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Gold and Black Illustrated, Vol 28 Digital 3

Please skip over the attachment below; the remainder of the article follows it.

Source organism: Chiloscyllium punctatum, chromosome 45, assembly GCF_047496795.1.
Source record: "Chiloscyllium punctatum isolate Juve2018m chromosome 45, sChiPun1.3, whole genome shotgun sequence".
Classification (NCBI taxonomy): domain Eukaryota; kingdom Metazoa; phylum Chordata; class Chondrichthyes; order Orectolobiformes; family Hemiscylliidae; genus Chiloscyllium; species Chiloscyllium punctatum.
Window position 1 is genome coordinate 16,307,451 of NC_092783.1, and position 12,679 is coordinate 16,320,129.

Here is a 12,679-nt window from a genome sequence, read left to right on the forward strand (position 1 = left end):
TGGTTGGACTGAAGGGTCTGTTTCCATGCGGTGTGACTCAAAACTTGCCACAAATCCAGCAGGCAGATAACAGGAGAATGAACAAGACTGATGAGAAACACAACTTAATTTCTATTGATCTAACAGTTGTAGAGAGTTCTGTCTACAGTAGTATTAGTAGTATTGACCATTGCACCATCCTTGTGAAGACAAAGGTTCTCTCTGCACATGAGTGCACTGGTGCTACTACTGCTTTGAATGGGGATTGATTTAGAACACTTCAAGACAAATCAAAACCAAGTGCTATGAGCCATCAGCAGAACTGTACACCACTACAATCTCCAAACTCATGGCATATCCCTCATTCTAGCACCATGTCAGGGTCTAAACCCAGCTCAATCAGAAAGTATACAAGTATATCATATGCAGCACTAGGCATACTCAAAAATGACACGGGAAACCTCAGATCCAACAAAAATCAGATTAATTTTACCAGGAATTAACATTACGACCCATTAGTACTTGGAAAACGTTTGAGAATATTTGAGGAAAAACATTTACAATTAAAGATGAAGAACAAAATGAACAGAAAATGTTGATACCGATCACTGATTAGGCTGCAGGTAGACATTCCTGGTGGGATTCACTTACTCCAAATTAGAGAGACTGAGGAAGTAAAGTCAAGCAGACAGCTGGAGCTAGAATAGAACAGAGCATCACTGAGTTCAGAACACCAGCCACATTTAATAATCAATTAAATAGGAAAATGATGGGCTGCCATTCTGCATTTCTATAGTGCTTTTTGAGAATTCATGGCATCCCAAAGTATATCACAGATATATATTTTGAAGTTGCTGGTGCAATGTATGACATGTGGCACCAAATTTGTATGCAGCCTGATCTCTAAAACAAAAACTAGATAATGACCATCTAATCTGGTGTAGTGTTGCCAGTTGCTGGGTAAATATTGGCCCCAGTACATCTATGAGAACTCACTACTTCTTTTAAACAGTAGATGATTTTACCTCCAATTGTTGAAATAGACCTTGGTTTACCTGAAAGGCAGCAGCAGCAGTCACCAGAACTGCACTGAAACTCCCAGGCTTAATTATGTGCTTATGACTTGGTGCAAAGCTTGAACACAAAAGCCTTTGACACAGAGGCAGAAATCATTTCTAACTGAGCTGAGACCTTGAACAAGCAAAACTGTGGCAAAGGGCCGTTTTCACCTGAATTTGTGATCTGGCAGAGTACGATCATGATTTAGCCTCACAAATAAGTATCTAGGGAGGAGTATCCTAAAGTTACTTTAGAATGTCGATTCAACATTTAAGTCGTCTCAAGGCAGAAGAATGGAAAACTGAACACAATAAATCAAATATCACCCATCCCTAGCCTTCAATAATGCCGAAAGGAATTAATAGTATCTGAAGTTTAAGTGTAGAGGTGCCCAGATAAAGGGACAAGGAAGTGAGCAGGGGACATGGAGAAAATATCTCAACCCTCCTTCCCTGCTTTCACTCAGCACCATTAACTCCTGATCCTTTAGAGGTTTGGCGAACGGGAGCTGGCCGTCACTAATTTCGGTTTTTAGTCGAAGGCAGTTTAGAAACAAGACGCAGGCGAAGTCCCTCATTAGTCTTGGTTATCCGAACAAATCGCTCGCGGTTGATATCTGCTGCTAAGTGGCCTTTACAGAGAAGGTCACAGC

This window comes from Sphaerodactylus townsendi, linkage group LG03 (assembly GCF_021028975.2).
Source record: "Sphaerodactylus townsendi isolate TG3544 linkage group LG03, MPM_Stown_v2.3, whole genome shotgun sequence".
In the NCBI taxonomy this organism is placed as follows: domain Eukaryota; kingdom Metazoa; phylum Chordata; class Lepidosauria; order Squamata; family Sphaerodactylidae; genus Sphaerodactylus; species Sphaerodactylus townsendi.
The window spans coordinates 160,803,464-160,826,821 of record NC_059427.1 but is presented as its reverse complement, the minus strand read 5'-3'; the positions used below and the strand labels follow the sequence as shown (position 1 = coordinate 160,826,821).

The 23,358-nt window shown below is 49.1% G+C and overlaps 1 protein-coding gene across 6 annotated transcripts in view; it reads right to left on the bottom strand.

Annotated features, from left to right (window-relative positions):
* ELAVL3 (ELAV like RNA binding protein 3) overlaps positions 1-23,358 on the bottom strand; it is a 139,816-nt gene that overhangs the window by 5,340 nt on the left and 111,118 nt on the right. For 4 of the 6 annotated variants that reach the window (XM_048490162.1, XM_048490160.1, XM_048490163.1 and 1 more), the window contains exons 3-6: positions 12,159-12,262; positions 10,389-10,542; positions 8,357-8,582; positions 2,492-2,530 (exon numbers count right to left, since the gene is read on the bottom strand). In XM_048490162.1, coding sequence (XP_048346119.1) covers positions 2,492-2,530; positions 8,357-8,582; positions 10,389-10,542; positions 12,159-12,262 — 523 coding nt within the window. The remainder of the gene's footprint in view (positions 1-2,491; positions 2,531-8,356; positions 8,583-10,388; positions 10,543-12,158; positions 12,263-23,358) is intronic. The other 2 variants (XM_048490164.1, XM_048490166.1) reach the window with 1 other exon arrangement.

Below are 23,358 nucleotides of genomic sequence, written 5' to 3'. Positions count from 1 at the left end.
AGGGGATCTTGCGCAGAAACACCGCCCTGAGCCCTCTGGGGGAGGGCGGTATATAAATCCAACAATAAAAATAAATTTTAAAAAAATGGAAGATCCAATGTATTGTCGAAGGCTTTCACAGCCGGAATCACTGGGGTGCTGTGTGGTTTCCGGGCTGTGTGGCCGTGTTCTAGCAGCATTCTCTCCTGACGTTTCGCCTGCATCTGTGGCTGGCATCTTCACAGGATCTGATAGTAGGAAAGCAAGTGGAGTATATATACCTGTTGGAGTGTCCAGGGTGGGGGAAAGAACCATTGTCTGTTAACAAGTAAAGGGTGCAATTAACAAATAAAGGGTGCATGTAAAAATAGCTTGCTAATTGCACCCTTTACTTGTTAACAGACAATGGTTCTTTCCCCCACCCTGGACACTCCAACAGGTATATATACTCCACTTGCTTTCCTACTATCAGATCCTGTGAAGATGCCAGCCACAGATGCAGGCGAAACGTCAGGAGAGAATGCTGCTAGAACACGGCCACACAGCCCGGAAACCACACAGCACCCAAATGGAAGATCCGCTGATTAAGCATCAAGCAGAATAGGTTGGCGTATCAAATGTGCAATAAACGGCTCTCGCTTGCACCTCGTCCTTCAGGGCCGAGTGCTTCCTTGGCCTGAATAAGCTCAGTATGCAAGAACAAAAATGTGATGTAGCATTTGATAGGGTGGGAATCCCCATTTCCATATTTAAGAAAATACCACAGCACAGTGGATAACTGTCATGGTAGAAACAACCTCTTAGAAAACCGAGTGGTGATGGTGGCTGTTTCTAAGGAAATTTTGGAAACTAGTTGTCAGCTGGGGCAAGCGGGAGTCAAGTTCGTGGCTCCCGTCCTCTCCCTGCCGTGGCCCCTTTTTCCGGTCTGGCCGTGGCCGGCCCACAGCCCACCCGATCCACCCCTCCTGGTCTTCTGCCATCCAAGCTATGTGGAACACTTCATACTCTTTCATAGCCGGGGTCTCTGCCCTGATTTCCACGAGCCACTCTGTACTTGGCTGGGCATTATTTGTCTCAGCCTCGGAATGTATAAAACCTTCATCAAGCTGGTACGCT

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GOLD AND BLACK ILLUSTRATED VOLUME 28, ISSUE 3 42 They'll be in the mix in Year 2 to get playing time, as will a load of other options with Purdue losing only Anthony Mahoungou and Greg Phillips from the group. "It'll be a very competitive group in the spring," She- phard said. "The best part about it is, they know I'm not dead-set on who's going to be the starter and who's go- ing to play. So they saw it by our actions throughout the season. It's an opportunity out there for these young men, plus we're going to add other recruits, too. It's an opportunity to see who wants to take the job. They thought there was some pressure this past spring? Just wait until we get started this spring." Tight End With a pair of emerging tight ends in Cole Herdman and Brycen Hopkins, Purdue entertained the idea of redshirting true freshman Darius Pittman. But when Pittman had an impressive camp, that idea was shelved. Even though he wasn't going to get many snaps on of- fense, coaches wanted to get Pittman on the field, at least, as a special teams player as a rookie. So they did. And that's where Pittman played the bulk of his snaps as a freshman, on Purdue's special teams. That was where his lone statistic came during the regular sea- son, a 16-yard kickoff "return" on a squib. But he also benefitted from offensive snaps in Year 1 with Herdman and Hopkins each missing time because of injuries. His only catch of the year was in the bowl game, after Herdman left with an injury. Unofficially, Pittman played a season-high offensive snaps in the bowl without Herdman (23). "To learn this offense, as complex as it is for the tight end position, in this short a time is tremendous," tight ends coach Tony Levine said in early November. "I give him a lot of credit in that respect. He was really a re- ceiver in high school, so this is the first time he's re- ally been in a three-point stance with his hand in the ground, the first time he's had to block defensive ends, and he's doing really a great job. He's got a tremendous future ahead of him at this position." Offensive Line None of Purdue's first-year linemen, not surprisingly, played as rookies. That's a rare feat — and even was rare for redshirt freshman Grant Hermanns to be the team's starting left tackle when the season started. O-line coach Dale Williams isn't sure any of this year's crop of freshmen could make that kind of jump next season, but he was generally pleased with what he saw from youngsters Viktor Beach (6-4, 310), D.J. Washington (6-4, 285) and Mark Stickford (6-5, 265). "They've developed like players that have been red- shirted, and when I say that, it's because they've been in the weight room. You can see physically there is a major improvement in their bodies," Williams said late in the regular season. "When they come out here to practice, it's the speed of the game that they have to get used to. That's the key for offensive linemen — it's the speed and the strength. So I told them, 'Hey, you have to be in the weight room when the season is over. You're here in Indiana, which is Midwest weather and it's snowing and it's 28 degrees and there's nothing to do outside. You have to live in the weight room.' That's what they have to do, be in the weight room." Purdue also kept junior college transfer Ethan Smart, a tackle, largely on the bench. Unofficially, he played one offensive snap against Wisconsin. Williams said Smart, as similar to freshmen, took a while to get adjusted to the speed of the game at the Big Ten level. When asked if Purdue could have one of those young players rise up and take the field as a redshirt fresh- man — like Hermanns did in 2017 — Williams seemed uncertain. "That's a hard one to project," he said. "You have in- Tom Campbell Darius Pittman was Purdue's third tight end in his first season, but he still logged snaps on offense with injuries to the top two and also played special teams as a true freshman.

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